Note: This is such an important article in Psychology Today, I had to share it with you. HOUSING. CHOICE. CONTROL. For those of us with children for whom an independent life is not an option, why is it that a small group of advocates has been able to dictate what we can and can not have for our loved ones? No one wants the sterile, violent and horrible institutions of the past to return. NO ONE. That said, for many of us, our loved ones simply do not fit into the models of community based, or even small group home living. Autism often includes severe behavior and unique needs. We have high rise communities dedicated to the elderly with Alzheimer's and Dementia. These facilities are built with the safety and needs of the population in mind. We NEED this for autism. The pendulum swings. And often, a minority can speak for everyone without the needs of everyone truly being in mind.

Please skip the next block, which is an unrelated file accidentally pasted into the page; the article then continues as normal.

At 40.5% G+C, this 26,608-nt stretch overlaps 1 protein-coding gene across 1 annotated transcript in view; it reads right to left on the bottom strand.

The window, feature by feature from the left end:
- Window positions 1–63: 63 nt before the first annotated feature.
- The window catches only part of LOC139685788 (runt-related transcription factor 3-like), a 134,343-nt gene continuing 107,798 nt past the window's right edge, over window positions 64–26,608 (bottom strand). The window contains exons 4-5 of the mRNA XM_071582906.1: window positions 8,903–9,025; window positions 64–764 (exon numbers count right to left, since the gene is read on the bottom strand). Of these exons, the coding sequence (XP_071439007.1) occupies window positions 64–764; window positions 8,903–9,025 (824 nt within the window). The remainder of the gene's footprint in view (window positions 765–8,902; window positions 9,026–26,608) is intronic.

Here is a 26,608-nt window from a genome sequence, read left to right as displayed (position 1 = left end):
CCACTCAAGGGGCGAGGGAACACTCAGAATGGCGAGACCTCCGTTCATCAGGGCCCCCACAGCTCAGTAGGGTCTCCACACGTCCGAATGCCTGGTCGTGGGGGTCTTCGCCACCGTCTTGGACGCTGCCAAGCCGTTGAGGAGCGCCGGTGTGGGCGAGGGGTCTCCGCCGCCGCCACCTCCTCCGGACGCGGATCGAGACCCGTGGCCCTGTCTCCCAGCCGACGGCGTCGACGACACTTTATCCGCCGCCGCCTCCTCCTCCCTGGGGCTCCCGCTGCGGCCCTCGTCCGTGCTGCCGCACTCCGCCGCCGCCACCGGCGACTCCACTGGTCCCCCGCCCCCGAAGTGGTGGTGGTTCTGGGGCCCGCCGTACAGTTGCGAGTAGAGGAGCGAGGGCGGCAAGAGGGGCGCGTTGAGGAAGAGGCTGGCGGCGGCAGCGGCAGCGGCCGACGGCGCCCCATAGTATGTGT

The other day, when picking up my daughters for his every 3 week visit, my girls' Dad asked me what I was planning for their housing going forward. (I know... it always did and always will fall to me.) I subsidize my daughters by having them live with me. We share custody, but it means nothing really. He pays not a dime toward their day to day living expenses. They receive their SSI - but that wouldn't pay for a hovel here in Connecticut, even when pooled. If they received any formal “child support”, it would deduct their SSI. A divorced man or woman could pay alimony to the custodial parent, to support the adult children, but let’s face it, few do that willingly without a court demand. Their Dad seemed to think there was some magic program that would just put them in a home with staffing and pay for it. And to keep THREE sisters together? We have to create from scratch. And that takes a lot of... scratch! LOL. There IS no housing that falls from the sky. So what are we to do?